8 Comments

8 Comments

  1. David Gouldstone

    Mar 7, 2013 at 9:41 am

    This is a great article and very clear, I will put it into practice

  2. Steve Hedderick

    Feb 24, 2013 at 10:20 am

    Clear and concise – just the way Alastair teaches.

  3. Brian Eccles

    Feb 24, 2013 at 10:07 am

    Great instruction clearly explained as usual

  4. SamBagley

    Feb 21, 2013 at 4:06 pm

    Couldn’t have been put more clearer. I try to imagine squeezing the ball into the turf with that decending blow.
    Great tuition from Alistair

  5. Carole

    Feb 21, 2013 at 1:48 pm

    Great article Alistair, will put into practice

  6. sylvia

    Feb 21, 2013 at 12:14 pm

    Very informative article, great tutor.

  7. Suds

    Feb 21, 2013 at 11:14 am

    Brilliant Alistair is an ace guy, Excellent review will put into practice .

  8. paul croake

    Feb 21, 2013 at 6:13 am

    excellent article

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Instruction

6 ways to improve your self image as a golfer

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According to a ranking done by FanSided, The Ohio State Buckeyes are the current kings of Fandom! This ranking is not limited to sports; it also includes entertainment, celebrities and even different brands.

Growing up in Michigan, I certainly take exception to seeing The Buckeyes at No. 1, but that is certainly not the point here. I went to college with a few folks from Ohio, one who was an absolute diehard Ohio State fan. He grew up rooting for the collegiate program through both the ups and the downs. We often joked about how Ohio State could not beat Michigan when we were younger, and now the Wolverines can’t seem beat the Buckeyes. But outside of our differences, when he described every trip he made to “The Horseshoe,” you could feel his fandom. As he described the people, the food, the neighborhood and the history, you could feel the aura of “The Horseshoe.” This was a special place to him, as it is to many. Every time he left, win or lose, he could not wait to return. He was and still is a raving fan.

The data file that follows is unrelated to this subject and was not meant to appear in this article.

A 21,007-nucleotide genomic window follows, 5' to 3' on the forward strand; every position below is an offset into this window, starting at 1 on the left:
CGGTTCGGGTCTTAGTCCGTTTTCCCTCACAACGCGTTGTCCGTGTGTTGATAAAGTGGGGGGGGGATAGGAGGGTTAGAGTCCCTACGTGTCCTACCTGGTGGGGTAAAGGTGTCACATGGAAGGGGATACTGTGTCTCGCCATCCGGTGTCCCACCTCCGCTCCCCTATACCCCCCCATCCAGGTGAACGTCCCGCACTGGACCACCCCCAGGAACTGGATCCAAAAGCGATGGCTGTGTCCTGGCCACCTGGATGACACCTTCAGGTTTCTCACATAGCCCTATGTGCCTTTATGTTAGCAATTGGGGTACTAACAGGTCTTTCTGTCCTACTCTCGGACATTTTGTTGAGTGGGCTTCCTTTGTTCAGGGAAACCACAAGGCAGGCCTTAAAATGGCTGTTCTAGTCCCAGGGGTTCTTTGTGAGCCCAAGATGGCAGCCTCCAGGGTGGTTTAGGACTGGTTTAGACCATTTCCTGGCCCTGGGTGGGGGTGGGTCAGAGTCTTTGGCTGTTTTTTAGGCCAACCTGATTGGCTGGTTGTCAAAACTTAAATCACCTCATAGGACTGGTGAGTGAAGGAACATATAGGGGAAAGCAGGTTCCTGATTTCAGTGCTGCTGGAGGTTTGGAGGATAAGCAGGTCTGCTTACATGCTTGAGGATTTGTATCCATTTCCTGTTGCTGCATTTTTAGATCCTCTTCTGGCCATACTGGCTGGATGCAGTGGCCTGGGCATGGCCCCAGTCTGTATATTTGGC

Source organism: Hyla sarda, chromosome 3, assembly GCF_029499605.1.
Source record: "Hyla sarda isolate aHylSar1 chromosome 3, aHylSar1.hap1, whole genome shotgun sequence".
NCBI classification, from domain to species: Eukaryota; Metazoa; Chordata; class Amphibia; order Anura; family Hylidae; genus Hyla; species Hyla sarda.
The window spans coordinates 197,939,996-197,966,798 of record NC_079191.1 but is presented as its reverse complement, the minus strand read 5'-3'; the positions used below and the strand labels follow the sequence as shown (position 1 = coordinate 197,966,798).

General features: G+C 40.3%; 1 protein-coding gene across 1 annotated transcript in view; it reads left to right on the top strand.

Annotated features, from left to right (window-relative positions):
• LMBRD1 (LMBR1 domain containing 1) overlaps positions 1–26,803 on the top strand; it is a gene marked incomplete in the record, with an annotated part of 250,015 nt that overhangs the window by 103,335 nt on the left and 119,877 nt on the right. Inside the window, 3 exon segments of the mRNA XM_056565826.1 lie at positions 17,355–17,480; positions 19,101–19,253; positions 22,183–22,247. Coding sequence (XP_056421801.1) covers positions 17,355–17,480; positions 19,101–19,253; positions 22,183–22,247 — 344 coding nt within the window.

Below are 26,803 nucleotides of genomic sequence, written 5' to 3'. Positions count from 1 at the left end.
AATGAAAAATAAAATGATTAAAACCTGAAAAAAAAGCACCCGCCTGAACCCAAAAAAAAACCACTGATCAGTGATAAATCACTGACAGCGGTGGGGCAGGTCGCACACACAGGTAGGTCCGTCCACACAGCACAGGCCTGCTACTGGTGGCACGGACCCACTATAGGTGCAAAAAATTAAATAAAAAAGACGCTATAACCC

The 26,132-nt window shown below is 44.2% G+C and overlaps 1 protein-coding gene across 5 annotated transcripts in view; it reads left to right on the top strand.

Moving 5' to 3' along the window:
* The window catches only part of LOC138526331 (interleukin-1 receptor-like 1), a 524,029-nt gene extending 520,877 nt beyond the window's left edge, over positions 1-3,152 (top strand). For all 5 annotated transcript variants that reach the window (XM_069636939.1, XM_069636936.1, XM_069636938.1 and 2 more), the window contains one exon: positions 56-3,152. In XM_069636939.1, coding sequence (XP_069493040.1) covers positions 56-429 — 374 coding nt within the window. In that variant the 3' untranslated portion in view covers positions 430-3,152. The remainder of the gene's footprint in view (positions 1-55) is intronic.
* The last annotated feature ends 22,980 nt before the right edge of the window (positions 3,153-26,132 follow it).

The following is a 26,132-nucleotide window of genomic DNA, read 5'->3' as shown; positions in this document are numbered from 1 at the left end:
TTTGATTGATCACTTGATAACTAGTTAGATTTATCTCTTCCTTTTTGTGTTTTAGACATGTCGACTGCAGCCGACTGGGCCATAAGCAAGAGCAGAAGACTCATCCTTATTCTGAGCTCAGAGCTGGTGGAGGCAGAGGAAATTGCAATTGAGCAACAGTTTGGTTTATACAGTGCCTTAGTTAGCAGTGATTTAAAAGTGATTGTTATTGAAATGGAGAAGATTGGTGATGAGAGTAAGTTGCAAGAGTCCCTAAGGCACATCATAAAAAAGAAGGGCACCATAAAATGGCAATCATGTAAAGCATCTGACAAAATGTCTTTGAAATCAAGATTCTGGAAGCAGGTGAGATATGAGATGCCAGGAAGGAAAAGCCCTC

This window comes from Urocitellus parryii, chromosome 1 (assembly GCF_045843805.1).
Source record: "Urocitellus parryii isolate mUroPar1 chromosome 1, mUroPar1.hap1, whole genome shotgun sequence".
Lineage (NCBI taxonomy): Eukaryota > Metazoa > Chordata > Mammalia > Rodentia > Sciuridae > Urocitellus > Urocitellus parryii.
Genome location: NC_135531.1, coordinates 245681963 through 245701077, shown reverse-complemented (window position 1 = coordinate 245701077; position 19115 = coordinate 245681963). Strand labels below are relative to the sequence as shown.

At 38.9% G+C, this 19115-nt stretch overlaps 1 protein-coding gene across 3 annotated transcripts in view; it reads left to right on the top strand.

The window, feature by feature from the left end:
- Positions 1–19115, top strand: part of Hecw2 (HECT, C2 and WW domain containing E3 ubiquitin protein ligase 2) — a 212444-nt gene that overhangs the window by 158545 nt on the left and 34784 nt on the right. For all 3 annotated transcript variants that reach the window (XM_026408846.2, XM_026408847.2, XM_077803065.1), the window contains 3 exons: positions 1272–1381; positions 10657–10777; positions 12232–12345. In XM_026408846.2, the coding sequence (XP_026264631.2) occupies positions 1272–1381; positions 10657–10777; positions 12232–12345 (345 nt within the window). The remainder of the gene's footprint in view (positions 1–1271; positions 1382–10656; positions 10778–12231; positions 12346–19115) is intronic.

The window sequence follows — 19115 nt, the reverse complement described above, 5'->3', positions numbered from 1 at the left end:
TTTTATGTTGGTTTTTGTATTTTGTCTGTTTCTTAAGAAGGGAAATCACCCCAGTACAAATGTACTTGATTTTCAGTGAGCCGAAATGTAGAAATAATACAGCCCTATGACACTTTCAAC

Unfortunately, on the lesson tee, I usually hear a different story. I rarely hear golfers describe their own game in good favor. Instead, I hear them talk poorly of every aspect of their game. I rarely hear anyone who is truly a raving fan of his or her own game. I am by no means giving anyone the green light to be arrogant, but to display confidence and develop a positive self-image. I hear plenty about how good other golfers are: Adam Scott, Rory McIlroy, even some of their buddies or co-workers who shoot no better scores than they do! The best players at any level are raving fans of their own games. So how do we change our own self-image and fall in love with our own game?

The key is understanding our mental self-image. Many people want to change their strategy. “I need new clubs. I need a better swing. I need everything!” What I want you to do is change your story. I want you to realize that inside, if you can change your mental approach from “I’m a 100’s shooter” to “I’m a bogey golfer,” you can start achieving that goal. If someone asks me what I shoot, I’ll tell them between 69 and 76. Someone who shoots 110 will tell you he shoots between 105 and 110. How can someone be that consistent with that high of a score? It’s simple; that is the game that golfer plays. It’s his self-image.

So again, how do we change it? Here are six ways to get started.